Decreased Performance With Age

The average age of wind turbines in the United States in 2020 is 7 years with an estimated 11 years by 2025 [12]. Performance of wind turbines greatly decreases with age, about 16% per decade or 1.6% each year [13].

This degradation reduces the wind farm’s output by 12% over a 20-year life and increases the cost of levelized electricity by 9% [8]. When the cost of degradation is too much, it makes sense to replace the turbines with newer models. National fleets have a downtime of 4-7% which results in 11% reduction in energy output as they typically fail in windier conditions.

As wind turbines age, wind farm operators must make a decision: whether to continue operation, repower (use same site and infrastructure with larger wind turbines), or decommission the site completely. Environmental factors and fatigue along with regular maintenance largely determine whether the turbine can continue past its life expectancy. In many instances the wind conditions are less than designed loads so the turbine can continue operation.

Costly Operation and Maintenance

The operation and maintenance (O&M) costs vary depending on the life of the turbine but typically account for about 20-25% of the total levelized cost of electricity production during the turbine’s lifetime [6]. When the turbine is new these costs may only be 10-15% but can increase to up to 35% towards the end of the turbine’s life. Cumulative O&M costs are 65%-95% of the turbine’s investment cost over a 20-year life with unscheduled maintenance resulting in 30-60% of the total O&M cost [9].

O&M costs are expected to rise from $45,000/MW per year for turbines less than 10 years to $60,000/MW per year for those 10-15 years [12]. O&M costs consist of the following: insurance, regular maintenance, repair, replacement parts, and administration. Very few modern turbines have reached their life expectancy, so the data is largely unknown of their end-of-life O&M costs [6].

As wind turbine manufacturing has improved the warranties on parts on the other hand have decreased dramatically from 10 to 5 years [3] as the manufacturers found extended warranties to be an additional revenue stream. This in turn further drives up O&M costs in comparison to wind projects in the past decade or so.

Lifetime Status Report

A lifetime status report will determine if continued operation is possible past the typical 20-year design life. This assessment includes on-site inspections, evaluation of design load data, and theoretical and practical analysis.

The status report will list the maintenance requirements and associated costs of replacement and continual operation to compare against the risk of failure or decommissioning [6]. This report is typically used for applying for insurance policy extensions.

Analytical assessments are conducted to ensure safe operation is maintained. Safety devices, braking systems, and turbine control systems require testing to verify the structural stability as well as comparing the design conditions against the actual loads the turbine has been exposed to using computer simulations of average wind speeds, turbulence, and extreme weather events.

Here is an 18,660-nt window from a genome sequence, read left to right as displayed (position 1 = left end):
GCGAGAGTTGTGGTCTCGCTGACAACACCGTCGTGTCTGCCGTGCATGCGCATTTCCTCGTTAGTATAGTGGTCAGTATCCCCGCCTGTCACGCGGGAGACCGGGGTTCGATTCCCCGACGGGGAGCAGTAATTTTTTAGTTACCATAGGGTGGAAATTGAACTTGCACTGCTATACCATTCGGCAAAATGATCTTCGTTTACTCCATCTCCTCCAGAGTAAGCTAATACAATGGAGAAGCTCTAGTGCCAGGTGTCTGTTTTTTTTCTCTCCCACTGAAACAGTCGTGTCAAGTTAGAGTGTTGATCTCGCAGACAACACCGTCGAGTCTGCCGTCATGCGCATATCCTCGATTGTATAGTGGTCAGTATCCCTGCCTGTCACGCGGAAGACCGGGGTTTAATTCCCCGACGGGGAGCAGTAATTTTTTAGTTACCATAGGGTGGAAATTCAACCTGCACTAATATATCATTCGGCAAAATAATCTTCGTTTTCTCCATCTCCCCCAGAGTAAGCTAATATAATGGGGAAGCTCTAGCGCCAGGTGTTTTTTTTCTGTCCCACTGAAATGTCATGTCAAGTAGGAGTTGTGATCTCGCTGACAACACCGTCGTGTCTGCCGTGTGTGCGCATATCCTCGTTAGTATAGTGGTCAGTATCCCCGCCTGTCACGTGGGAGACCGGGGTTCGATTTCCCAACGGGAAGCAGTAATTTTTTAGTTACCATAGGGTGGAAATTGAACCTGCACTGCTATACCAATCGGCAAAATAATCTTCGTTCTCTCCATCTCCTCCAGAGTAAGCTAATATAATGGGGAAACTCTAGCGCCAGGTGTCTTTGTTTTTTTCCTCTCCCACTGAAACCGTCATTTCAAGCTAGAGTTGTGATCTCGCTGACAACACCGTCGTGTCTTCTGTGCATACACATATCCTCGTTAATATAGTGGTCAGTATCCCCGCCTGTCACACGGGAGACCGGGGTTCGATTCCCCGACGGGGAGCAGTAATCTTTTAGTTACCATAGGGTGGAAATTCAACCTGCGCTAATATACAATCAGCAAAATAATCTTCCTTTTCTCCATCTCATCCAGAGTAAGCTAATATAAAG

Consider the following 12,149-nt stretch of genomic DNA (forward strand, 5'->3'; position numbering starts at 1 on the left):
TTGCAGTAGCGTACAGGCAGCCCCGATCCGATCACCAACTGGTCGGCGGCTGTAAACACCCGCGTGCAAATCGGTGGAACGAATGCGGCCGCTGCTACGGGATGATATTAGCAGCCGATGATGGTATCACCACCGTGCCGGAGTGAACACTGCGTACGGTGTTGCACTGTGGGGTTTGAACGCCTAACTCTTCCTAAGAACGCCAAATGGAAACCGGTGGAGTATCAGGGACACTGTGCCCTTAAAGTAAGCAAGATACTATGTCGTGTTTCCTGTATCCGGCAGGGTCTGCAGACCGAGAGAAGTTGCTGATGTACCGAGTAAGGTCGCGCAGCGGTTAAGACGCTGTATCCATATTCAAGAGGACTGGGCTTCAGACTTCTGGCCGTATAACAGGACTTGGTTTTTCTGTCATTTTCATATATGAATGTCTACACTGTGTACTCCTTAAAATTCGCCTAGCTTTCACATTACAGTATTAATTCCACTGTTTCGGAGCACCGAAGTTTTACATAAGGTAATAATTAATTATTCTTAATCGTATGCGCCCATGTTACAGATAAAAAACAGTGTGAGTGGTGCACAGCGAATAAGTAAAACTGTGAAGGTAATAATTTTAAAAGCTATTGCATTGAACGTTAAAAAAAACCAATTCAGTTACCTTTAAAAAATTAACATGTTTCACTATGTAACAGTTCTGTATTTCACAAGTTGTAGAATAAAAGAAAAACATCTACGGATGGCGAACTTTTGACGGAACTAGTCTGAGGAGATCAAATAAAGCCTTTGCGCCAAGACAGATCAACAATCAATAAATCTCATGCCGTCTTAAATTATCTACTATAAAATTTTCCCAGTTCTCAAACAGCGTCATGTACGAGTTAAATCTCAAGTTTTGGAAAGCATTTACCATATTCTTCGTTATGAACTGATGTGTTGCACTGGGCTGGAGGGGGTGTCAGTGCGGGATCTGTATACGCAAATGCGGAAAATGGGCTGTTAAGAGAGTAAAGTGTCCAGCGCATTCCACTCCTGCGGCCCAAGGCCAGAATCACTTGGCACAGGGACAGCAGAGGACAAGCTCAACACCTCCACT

On-site inspections look for signs of corrosion, cracking, fatigue, and weathering on components and equipment such as the turbine blades, cables, supporting structure, and foundation. An audible listen check is also performed searching for any unusual noises coming from the gear and bearing assemblies. If significant damage is found, immediate shutdown is required which leads to costly downtimes until it can be repaired.

Repowering Wind Turbines

By repowering projects, output can be increased by 10% or more allowing for additional electricity generation without applying for new permits or interconnection fees [14]. In 2019, about 2 GW (one fifth of all wind projects built in the United States) were repowering projects.

Lawrence Berkeley National Laboratory did a study and estimated that turbines reengineered in 2019 have an average additional lifespan of 11 years. Turbine owners can receive a federal tax credit as long as they spend enough on new equipment to qualify as a new project. Repowering also allows for increased digitalization and improved monitoring of wind speed and direction and, hence, increased control and efficiency of the turbine.

Turbine technology has greatly advanced over the past few decades with a wind turbines capacity being 22% in the late 1990’s versus 35% today [15]. Also, the cost of wind has dramatically decreased from $0.55/kWh in 1980 to $0.03/kWh today.

Many power purchase agreements (PPAs) last 15-20 years, so a new agreement may need to be negotiated to extend the project. Most wind farms have contract renewal clauses with the landowner up to 60 years, allowing for a timeline of repowering wind power plants [3].

Decommissioning and Recycling

About 85% of all turbine components can be recycled, such as steel, copper wiring, electronics and gearing [2]. The blades, however, are made from fiberglass and more difficult to recycle. They require heavy machinery to be cut and, often times, the blades are taken to landfills or stored elsewhere.

wind turbine blades

Some civil engineering projects are repurposing the blades for towers, pedestrian walkways, or roofs for affordable housing [2]. In the future, blades may be made from thermoplastic resin, which is easier and cheaper to recycle.

Alexis Phillips
I'm Alexis Phillips, a 29 year old engineer who is passionate about sustainability and helping others in need. I got my Bachelors in Mechanical Engineering from Clemson, and my first job was working as a Design and Quality Engineer at BorgWarner Turbochargers. I then moved to Barcelona and Lisbon to get my Masters in Renewable Energy Engineering on a full-ride scholarship where I studied topics such as: fuel cells, solar, offshore wind, waste to energy, blockchain, and entrepreneurship.